Between 2004 and 2015, more than 10,000 demolition permits were issued for residential buildings in the city of Vancouver. As of 2015, an average of three houses a day were being torn down, many of them original homes built for the middle and working class in the 1920s, '30s and '40s. Very few are deemed significant enough to merit heritage protection, but Caroline Adderson and other Vancouver writers believed the demoliton of these dwellings amounted to an architectural loss. She therefore spearheaded Vancouver Vanishes: Narratives of Demolition and Revival (Anvil 2015), co-authored with John Atkin, Kerry Gold, Evelyn Lau, Eve Lazarus, John Mackie, Elise & Stephen Partridge and Bren Simmers. The introduction is by heritage artist and activist Michael Kluckner--who has published a book called Vanishing Vancouver--and photographs are by Tracey Ayton and Adderson. The book was nominated for a Bill Duthie Booksellers' Choice award.

Caroline Adderson was born in Edmonton in 1963. After a year in New Orleans and a year in Toronto, she moved back to Vancouver where she studied at UBC. She has taught ESL at a community college and twice won prizes in the CBC literary competition. Adderson has had a radio play broadcast on CBC Radio's Morningside and her feature-length screenplay, Ying-Yang, has been produced in Vancouver. Her stories have been widely published in magazines and one story, 'Oil and Dread,' was selected for the Journey Prize Anthology 5. Carol Adderson's papers are at SFU Special Collections.

Caroline Adderson is the only author to have won both of B.C.'s top fiction prizes--the Ethel Wilson Prize for adult fiction (in 1994 and 2005) and the Sheila Egoff Prize for children's literature (in 2013). Her first short story collection, Bad Imaginings (Porcupine's Quill, 1993) was also shortlisted for the 1993 Governor General's Award and the Commonwealth Book Prize. Adderson later received the 2006 Marion Engel Award and her young adult novel Middle of Nowhere (Groundwood 2012) received the Sheila A. Egoff Children's Literature Prize for best non-illustrated book for children in 2013 [as shown, photo by Monica Miller]. Sitting Practice was shortlisted for the 2004 VanCity Book Prize for best book pertaining to women's issues by a B.C. author. A History of Forgetting was nominated for the 2000 Rogers' Trust Fiction Prize and the Ethel Wilson Fiction Prize.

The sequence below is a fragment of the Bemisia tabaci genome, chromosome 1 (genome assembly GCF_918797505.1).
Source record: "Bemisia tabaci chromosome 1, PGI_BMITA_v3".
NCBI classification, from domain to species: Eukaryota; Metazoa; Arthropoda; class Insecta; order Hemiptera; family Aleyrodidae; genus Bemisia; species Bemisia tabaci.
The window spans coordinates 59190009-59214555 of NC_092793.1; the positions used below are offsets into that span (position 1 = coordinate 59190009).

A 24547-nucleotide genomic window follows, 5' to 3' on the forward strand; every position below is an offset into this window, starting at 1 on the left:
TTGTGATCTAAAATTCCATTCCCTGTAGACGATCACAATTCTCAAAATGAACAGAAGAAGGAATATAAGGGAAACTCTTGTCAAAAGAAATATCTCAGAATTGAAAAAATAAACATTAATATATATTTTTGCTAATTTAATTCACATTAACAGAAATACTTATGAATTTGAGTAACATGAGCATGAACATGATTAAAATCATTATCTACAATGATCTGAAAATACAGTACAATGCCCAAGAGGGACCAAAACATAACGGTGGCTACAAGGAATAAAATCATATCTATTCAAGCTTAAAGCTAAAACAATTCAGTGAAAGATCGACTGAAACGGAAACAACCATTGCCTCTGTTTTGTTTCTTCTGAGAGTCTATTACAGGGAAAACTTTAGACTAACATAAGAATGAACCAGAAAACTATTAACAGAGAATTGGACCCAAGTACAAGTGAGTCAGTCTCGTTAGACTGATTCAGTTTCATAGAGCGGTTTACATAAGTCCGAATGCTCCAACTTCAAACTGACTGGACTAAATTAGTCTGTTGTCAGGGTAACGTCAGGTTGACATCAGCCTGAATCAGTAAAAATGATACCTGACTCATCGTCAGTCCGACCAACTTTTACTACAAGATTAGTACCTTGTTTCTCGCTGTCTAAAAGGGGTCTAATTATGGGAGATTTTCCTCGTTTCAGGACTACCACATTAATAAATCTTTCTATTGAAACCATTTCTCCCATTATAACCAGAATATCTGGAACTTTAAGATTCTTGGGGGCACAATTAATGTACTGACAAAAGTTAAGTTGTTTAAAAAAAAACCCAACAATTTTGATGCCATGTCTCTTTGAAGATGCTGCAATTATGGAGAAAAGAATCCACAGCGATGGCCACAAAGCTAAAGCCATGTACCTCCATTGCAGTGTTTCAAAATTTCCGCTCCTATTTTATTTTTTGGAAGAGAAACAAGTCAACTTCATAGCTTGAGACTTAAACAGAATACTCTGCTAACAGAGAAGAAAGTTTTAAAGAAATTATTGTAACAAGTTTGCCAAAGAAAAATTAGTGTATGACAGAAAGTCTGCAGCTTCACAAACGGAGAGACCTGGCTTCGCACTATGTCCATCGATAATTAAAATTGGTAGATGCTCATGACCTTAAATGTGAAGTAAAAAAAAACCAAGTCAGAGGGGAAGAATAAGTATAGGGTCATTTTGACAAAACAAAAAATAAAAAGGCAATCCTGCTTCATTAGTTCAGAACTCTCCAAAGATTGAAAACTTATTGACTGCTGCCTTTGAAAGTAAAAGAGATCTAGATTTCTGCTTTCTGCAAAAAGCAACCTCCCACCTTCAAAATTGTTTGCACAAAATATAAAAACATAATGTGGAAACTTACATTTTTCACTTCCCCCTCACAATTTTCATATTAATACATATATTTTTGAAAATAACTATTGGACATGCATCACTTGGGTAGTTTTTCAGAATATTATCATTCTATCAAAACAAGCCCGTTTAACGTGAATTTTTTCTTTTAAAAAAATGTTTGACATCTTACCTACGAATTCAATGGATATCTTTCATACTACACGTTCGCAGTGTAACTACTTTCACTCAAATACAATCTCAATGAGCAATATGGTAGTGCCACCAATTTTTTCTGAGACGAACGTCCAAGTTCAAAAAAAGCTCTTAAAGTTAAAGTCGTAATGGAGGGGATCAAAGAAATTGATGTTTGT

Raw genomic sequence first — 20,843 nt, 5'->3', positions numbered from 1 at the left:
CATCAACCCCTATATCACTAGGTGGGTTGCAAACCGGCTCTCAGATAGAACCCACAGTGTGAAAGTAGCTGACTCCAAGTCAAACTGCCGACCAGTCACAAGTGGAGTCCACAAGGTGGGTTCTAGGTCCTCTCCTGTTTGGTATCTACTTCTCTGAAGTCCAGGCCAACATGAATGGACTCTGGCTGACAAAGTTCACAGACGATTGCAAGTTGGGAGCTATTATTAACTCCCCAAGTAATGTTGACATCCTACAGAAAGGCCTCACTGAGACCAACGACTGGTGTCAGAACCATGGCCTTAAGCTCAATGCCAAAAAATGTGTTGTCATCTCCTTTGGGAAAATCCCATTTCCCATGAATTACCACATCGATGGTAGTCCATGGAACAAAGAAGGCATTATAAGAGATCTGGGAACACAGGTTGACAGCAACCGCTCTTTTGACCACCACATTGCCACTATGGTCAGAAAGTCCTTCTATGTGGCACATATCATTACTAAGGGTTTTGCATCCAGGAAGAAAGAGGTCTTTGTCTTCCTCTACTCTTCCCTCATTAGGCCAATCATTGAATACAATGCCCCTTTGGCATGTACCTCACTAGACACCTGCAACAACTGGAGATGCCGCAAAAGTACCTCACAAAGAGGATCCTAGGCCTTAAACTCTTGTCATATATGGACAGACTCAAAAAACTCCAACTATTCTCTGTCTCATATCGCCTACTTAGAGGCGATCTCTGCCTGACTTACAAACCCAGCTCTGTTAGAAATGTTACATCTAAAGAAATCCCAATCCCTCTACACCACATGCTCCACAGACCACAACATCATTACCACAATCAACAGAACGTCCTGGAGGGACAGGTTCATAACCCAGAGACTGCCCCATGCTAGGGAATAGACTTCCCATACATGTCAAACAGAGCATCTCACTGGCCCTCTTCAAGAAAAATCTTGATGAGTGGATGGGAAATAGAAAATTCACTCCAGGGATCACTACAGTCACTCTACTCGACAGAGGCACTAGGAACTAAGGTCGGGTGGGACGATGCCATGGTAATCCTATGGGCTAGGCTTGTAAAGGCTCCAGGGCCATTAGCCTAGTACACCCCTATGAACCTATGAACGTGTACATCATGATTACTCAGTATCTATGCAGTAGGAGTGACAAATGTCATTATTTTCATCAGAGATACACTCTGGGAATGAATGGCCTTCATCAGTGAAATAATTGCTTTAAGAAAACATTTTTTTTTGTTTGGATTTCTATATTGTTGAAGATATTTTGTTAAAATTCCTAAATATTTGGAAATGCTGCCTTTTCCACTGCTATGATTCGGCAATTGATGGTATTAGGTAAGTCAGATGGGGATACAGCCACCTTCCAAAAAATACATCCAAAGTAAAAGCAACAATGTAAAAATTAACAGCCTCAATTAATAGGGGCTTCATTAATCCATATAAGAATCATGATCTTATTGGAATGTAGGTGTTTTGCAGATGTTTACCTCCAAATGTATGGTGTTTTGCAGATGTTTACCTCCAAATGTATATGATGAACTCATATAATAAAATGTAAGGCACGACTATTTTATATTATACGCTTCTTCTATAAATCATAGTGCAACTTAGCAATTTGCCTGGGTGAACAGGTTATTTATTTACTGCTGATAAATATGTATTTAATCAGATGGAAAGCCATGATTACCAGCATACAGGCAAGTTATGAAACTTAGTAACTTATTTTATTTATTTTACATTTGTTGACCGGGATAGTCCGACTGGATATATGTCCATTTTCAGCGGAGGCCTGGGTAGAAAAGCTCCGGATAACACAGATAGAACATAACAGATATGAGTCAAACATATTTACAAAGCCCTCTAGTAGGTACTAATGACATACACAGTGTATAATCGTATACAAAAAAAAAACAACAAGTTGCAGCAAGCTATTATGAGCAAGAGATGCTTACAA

BOOKS:

Bad Imaginings (Porcupine's Quill, 1993)
A History of Forgetting (Key Porter, 1999)
Sitting Practice (Thomas Allen, 2003 $32.95)
Pleased to Meet You (Thomas Allen, 2006), $26.95
Very Serious Children (Scholastic, 2007) $9.99 978-0-439-93751-1
I, Bruno (Orca Echoes, 2007) $6.95 978-1-55143-501-5
Burno for Real, illustrated by Helen Flook (Orca Echoes, 2009)
The Sky Is Falling (Thomas Allen, 2010) 978-088762-613-5 $32.95
Film Studies (Annick, 2010).
Middle of Nowhere (Groundwood 2012)
Jasper John Dooley: Left Behind (Kids Can) $16.95 978-1-55453-579-8. Illustrated by Ben Clanton.
Jasper John Dooley: Star of the Week (Kids Can) $16.95 978-1-77138-119-2. Illustrated by Ben Clanton.
Jasper John Dooley: NOT In Love (Kids Can 2014) $16.95 978-1-55453-803-4. Illustrated by Ben Clanton.
A Simple Case of Angels (Groundwood 2014) $9.95 978-1-55498-430-5
Ellen in Pieces (Patrick Crean / HarperCollins 2014) 978-1443426787 $22.95
Jasper John Dooley: You're in Trouble (Kids Can 2015) $16.95 978-1-55453-808-9. Illustrated by Ben Clanton.
Eat, Leo! Eat! (Kids Can 2015) $18.95 978-1-77138-013-3
Vancouver Vanishes: Narratives of Demolition and Revival (Anvil 2015), co-authored by Caroline Adderson, John Atkin, Kerry Gold, Evelyn Lau, Eve Lazarus, John Mackie, Elise & Stephen Partridge and Bren Simmers. Introduction by Michael Kluckner. Photos by Tracey Ayton and Caroline Adderson. $32.95 978-1-77214-034-7
Jasper John Dooley (Kids Can Press 2016) 978-1-77138-015-7 $16.95
The Mostly True Story of Pudding Tat, Adventuring Cat (Groundwood 2019) $16.95 978-1-55498-964-5. Illustrated by Stacy Innerst.
A Russian Sister (Patrick Crean / HarperCollins 2020) $24.99 978-1-4434-2681-7

[BCBW 2020] Alan Twigg / Holocaustlit